Asian elephants’ social networks research

This video is called The Asian Elephant – Two Species.

From Wildlife Extra:

Asian elephants have intricate social networks

Social networking elephants never forget

December 2012. Asian elephants typically live in small, flexible, social groups centred around females and calves while adult males roam independently. However, new research shows that while Asian elephants in Sri Lanka may change their day to day associations they maintain a larger, stable, network of friends from which they pick their companions.

Social networking

Researchers followed the friendships among over a hundred female adult Asian elephants in the Uda Walawe National Park in Sri Lanka for five seasons and analysed how these relationships changed over time. While the elephants tended to congregate in groups containing three adult females, there could be as many as 17 in a single group. Social strategies were also variable, with some elephants always being seen in each other’s company while others were ‘social butterflies’ who frequently changed companions. Surprisingly, 16% completely changed their ‘top five’ friends over the course of the study. Elephants who had few companions were very faithful to them, whereas those who had many tended to be less loyal.

Analysis of elephant ‘ego-networks’ showed that Asian elephants tended to also associate with larger sets of companions, especially in dry seasons. Social bonds were especially strong when resources were scarce, even to the extent of expelling unfamiliar elephants from sources of water. This may be due in part to the ecology of their environment, because other elephants, which live in drier areas, congregate in greater numbers in wet seasons. It was previously thought that, unlike African savannah elephants, Asian elephants had no extensive social affiliations, but at the population level, extensive clusters of interconnected groups were discovered.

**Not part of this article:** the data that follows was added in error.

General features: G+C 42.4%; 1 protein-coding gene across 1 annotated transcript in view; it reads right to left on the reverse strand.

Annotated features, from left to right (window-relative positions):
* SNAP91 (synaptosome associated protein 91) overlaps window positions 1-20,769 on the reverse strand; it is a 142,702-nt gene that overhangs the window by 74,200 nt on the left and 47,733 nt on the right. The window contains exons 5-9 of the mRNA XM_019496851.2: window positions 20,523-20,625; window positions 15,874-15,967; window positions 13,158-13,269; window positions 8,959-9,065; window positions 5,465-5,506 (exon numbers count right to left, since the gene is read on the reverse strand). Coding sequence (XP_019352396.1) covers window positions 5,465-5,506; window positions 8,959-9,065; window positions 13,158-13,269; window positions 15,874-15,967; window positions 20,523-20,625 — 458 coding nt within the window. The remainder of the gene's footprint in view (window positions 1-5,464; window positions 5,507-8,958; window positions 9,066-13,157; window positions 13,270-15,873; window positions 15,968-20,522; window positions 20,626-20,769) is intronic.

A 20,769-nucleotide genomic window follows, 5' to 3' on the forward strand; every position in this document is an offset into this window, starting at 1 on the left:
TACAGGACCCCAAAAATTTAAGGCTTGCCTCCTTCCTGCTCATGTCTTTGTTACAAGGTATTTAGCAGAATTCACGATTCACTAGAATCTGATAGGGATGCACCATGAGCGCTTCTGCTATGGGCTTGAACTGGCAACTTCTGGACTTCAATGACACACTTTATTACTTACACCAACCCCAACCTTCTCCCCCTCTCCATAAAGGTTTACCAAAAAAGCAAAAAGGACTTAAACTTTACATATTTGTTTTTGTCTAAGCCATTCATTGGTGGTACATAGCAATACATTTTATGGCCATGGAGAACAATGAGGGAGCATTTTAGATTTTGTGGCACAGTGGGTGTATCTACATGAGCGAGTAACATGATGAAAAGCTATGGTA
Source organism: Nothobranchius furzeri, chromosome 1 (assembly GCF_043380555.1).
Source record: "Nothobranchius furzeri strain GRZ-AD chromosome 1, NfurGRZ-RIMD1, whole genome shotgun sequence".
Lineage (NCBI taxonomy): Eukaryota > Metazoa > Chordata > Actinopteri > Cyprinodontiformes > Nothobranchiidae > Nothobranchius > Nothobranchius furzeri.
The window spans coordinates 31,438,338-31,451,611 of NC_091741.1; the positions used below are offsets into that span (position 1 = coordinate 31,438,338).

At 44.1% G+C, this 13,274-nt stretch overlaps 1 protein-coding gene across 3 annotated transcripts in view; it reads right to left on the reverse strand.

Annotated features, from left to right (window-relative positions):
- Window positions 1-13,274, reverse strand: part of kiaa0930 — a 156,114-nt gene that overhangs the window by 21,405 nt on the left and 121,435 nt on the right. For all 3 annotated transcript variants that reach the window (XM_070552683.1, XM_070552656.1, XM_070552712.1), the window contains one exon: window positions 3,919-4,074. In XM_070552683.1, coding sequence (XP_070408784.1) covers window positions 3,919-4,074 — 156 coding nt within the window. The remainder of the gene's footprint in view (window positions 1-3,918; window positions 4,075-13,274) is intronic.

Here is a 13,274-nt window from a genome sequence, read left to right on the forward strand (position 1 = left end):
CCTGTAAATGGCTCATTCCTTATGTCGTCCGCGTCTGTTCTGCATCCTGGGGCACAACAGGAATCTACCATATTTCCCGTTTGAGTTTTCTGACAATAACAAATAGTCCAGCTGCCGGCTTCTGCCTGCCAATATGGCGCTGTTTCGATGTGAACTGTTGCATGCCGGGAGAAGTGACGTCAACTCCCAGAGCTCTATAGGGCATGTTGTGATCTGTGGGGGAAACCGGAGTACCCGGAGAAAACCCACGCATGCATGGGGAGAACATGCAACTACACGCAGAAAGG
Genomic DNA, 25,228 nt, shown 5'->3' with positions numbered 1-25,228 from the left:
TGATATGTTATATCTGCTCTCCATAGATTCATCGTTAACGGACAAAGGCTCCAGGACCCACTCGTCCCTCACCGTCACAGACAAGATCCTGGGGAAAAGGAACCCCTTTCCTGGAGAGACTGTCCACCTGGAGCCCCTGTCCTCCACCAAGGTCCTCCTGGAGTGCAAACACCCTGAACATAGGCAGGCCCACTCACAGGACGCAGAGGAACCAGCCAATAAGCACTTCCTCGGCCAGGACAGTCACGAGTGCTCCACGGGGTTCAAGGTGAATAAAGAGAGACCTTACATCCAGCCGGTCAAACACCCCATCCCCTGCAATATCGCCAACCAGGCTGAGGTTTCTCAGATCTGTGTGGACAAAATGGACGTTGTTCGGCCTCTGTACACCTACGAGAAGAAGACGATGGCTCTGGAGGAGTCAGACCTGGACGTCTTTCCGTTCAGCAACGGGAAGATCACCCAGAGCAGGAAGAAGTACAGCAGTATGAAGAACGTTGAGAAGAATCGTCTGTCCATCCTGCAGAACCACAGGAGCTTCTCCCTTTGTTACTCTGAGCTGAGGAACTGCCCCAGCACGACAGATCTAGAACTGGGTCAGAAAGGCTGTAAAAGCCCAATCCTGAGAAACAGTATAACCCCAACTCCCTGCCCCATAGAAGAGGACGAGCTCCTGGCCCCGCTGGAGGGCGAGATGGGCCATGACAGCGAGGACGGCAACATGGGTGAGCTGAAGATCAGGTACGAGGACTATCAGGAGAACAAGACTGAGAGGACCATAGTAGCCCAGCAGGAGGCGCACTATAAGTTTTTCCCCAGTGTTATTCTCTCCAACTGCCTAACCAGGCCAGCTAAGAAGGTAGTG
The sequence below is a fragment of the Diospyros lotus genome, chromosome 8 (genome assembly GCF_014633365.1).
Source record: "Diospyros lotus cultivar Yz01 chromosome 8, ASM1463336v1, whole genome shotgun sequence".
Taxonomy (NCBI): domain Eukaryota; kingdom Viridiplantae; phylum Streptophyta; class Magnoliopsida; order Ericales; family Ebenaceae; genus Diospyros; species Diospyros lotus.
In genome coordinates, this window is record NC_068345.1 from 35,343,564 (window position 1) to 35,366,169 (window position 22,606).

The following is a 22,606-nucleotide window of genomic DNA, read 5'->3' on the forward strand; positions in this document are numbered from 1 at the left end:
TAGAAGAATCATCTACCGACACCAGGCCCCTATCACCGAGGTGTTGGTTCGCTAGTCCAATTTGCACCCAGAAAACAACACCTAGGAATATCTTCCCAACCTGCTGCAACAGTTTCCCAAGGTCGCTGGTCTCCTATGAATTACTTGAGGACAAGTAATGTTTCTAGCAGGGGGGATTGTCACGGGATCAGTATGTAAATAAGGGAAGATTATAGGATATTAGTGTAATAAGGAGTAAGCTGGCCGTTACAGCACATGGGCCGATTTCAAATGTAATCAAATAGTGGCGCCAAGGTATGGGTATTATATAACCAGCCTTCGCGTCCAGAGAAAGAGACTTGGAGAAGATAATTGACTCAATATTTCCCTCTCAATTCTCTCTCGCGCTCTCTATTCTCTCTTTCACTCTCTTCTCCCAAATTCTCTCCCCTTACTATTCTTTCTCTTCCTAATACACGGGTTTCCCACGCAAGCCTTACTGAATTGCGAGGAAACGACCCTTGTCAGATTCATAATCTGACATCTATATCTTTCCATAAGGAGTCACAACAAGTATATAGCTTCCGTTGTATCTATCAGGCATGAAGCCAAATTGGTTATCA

Trunk calls

Dr Shermin de Silva from the University of Pennsylvania explained that, “Elephants are able to track one another over large distances by calling to each other and using their sense of smell. So the ‘herd’ of elephants one sees at any given time is often only a fragment of a much larger social group. Our work shows that they are able recognize their friends and renew these bonds even after being apart for a long time.”

The research was published in published in BioMed Central’s open access journal BMC Ecology.

December 2013: The Malaysian National Elephant Conservation Action plan has been officially launched by the Malaysian Minister of Natural Resources and Environment and the Director-General of the Department of Wildlife and National Parks (DWNP), Dato Rasid Samsuddin, with the Director of Wildlife Conservation Society-Malaysia Program, Dr. Melvin Gumal: here.

Scientists discovered that Asian elephants born during times when their mothers experience highest stress levels produce significantly fewer offspring in their lifetime despite having higher rates of reproduction at an early age: here.

Elephants being poached in Burma: here.

Asian elephant populations in Laos, which are under a process of commodification, have dropped by half in the last 30 years. According to researchers, the dynamics of elephant populations depend heavily on the socioeconomic practices of the country and elephant owners. The setting-up of a ‘maternity leave’ system to compensate owners for their losses of income during breeding period would contribute to the species’ long-term survival: here.

Traditional elephant handling worldwide is rapidly changing. Researchers discovered that mahouts in Myanmar are only 22 years old on average, with an average experience of three years working with elephants, and they are changing elephants yearly preventing the development of long-term bonds between elephants and mahouts. These shifts contrast the traditional elephant-keeping system of skills being accumulated over a lifetime of working with the same elephant before being taught to the younger generation: here.

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